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This article was published 29/9/2014 (2575 days ago), so information in it may no longer be current.
Workers supplied by a company contracted by the provincial government to babysit at-risk kids in hotels are given no prior information about the child in care and often fear for their safety.
A former staffer with Complete Care, the company most frequently contracted to supervise kids in hotels, said her job was to spend as many as 12 hours at a time, primarily with children aged 15 and older.
Vivian Ketchum said she worked with Complete Care In-home and Hospital Health Services Inc. for more than two years beginning in 2009.
As well as supervising children in hotels, she was also sent to private homes and the occasional group home to provide support for CFS agencies. Her former company received $8.4 million from the Family Services Department in 2012-13.
"Sometimes you go to the hotel and the teenager is not there," Ketchum said in an interview Monday.
Ketchum said when she worked for Complete Care, she reported to the company supervisor, not to a social worker. If a child ran away, she was to contact her boss, who would then contact an on-call social worker.
"Sometimes, if you get there in the evening and the teenager wants to leave, you can't do anything. They're going to go," she said, adding a child could be "long gone" before authorities are notified.
The fact that care for at-risk youth such as Tina Fontaine is being contracted to private companies is raising red flags about Child and Family Services.
Fontaine, the 15-year-old whose body was discovered in the Red River last month, had been taken to a downtown hotel by a CFS worker before she disappeared.
Charlene Paquin, a provincial Family Services official, said Monday the proper protocol when a child runs away is for the contract worker to report to her company supervisor -- and to contact police as well as provincial emergency placement resources. She said the policy has been in place for more than a decade.
But Ketchum said that was not what she was told by Complete Care when she worked for them a few years ago. She no longer works with children, saying she became burned out.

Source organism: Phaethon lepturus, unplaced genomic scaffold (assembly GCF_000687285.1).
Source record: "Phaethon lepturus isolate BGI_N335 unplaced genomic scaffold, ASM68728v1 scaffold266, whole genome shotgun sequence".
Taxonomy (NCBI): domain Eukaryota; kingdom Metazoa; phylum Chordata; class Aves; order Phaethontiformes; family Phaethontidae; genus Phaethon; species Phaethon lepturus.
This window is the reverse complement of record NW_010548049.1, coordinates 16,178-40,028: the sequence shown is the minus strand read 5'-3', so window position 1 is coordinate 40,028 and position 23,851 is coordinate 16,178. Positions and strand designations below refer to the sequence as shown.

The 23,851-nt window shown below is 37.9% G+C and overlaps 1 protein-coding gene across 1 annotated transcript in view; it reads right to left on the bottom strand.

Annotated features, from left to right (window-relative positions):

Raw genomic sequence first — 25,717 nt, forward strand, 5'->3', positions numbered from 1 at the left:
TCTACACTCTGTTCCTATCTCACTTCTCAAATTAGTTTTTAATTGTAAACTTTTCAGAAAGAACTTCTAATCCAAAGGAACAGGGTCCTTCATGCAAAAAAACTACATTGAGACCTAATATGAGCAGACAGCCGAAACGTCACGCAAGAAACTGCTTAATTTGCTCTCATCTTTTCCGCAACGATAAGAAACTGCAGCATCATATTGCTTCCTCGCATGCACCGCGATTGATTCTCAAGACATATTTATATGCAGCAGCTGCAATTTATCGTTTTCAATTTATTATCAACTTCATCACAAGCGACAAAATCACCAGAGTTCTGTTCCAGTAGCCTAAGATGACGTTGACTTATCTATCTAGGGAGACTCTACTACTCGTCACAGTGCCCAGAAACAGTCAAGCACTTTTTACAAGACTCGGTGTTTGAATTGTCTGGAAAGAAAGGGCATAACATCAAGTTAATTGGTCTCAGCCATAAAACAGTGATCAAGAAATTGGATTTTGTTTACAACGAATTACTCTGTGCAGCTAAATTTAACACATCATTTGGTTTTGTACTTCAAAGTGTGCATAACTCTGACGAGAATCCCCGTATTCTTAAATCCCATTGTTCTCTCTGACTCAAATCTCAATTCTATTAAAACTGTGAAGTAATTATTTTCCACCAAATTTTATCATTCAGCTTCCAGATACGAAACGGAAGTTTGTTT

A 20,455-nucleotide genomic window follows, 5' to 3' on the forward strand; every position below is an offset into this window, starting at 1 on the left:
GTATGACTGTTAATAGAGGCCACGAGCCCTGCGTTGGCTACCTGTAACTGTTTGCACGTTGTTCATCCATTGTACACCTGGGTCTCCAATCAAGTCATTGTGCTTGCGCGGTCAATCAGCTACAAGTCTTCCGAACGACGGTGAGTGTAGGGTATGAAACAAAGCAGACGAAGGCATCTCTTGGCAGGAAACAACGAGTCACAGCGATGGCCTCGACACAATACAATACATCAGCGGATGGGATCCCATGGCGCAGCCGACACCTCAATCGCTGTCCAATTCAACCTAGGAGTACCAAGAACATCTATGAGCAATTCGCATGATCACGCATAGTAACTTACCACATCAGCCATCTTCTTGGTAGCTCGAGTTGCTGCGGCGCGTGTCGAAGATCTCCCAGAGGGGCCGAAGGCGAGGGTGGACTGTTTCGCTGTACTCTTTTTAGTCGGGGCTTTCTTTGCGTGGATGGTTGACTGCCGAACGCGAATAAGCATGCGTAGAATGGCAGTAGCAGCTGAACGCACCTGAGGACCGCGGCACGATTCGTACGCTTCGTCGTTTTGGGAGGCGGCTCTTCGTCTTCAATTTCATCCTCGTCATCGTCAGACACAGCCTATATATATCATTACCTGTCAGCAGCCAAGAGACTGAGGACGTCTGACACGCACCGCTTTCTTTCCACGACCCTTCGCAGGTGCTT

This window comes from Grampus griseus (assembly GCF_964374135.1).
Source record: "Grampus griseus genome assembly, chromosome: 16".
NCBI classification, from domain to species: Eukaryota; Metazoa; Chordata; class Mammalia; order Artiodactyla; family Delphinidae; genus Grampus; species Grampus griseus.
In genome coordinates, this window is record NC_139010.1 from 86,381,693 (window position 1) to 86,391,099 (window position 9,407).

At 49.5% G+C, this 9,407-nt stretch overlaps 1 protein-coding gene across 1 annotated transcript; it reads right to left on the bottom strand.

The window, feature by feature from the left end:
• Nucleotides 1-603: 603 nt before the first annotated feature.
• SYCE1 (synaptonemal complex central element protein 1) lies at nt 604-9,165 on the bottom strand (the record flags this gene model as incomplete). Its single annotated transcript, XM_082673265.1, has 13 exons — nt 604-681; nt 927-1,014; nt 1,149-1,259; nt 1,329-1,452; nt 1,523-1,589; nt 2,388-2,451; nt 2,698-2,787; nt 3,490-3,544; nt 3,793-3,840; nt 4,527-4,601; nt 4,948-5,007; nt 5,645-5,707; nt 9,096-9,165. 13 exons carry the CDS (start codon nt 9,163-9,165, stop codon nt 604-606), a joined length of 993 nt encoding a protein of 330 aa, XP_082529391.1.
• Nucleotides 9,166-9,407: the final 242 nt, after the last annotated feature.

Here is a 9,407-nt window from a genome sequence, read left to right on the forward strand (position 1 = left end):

"These are kids that have no boundaries," she said of the teens she watched over in hotels. "I had one girl who brought her boyfriend in, and I didn't know what to do."
She recalls being concerned about "keeping the girls from patrons of the bars" of some hotels as she escorted them to the coffee shop for meals. She wanted to avoid anybody who would try to take advantage of the teens.
Ketchum said while she had crisis intervention and counselling training as well as suicide-prevention training, most of the workers supplied by Complete Care had little or no training and barely spoke English.
Some of them prized the hotel work because their meals were paid. The pay was little more than minimum wage.
Complete Care has refused to comment on its CFS work.
Ketchum said among her concerns when she was employed by Complete Care is she was not told anything about the children she was to supervise on a given day or evening. There were no logs kept on what had happened on previous shifts. There was no medical history provided.
"You go in with no information," she said.
Neither was there any continuity in care. Seldom did she see the same child in successive shifts.
Asked to describe the children she encountered, she responded with one word: "lost."
"They already had a tough shell around them," she said. "They just see too many people come and go and they don't want to build up any relationships with anybody."
Progressive Conservative Family Services critic Ian Wishart said he was troubled by several points raised by Ketchum, particularly on the apparent lack of information provided to contract workers.
If a child is at risk of running away, a worker needs to know, Wishart said. "You need a reporting system that identifies and transmits the information both ways.
"They shouldn't be in the hotels in the first place," the PC MLA said of such CFS placements. "But if they're going to be there, they need to be properly, adequately supervised.
Should the province use private contractors to care for at-risk children? Join the conversation in the comments below.
Larry Kusch didn’t know what he wanted to do with his life until he attended a high school newspaper editor’s workshop in Regina in the summer of 1969 and listened to a university student speak glowingly about the journalism program at Carleton University in Ottawa.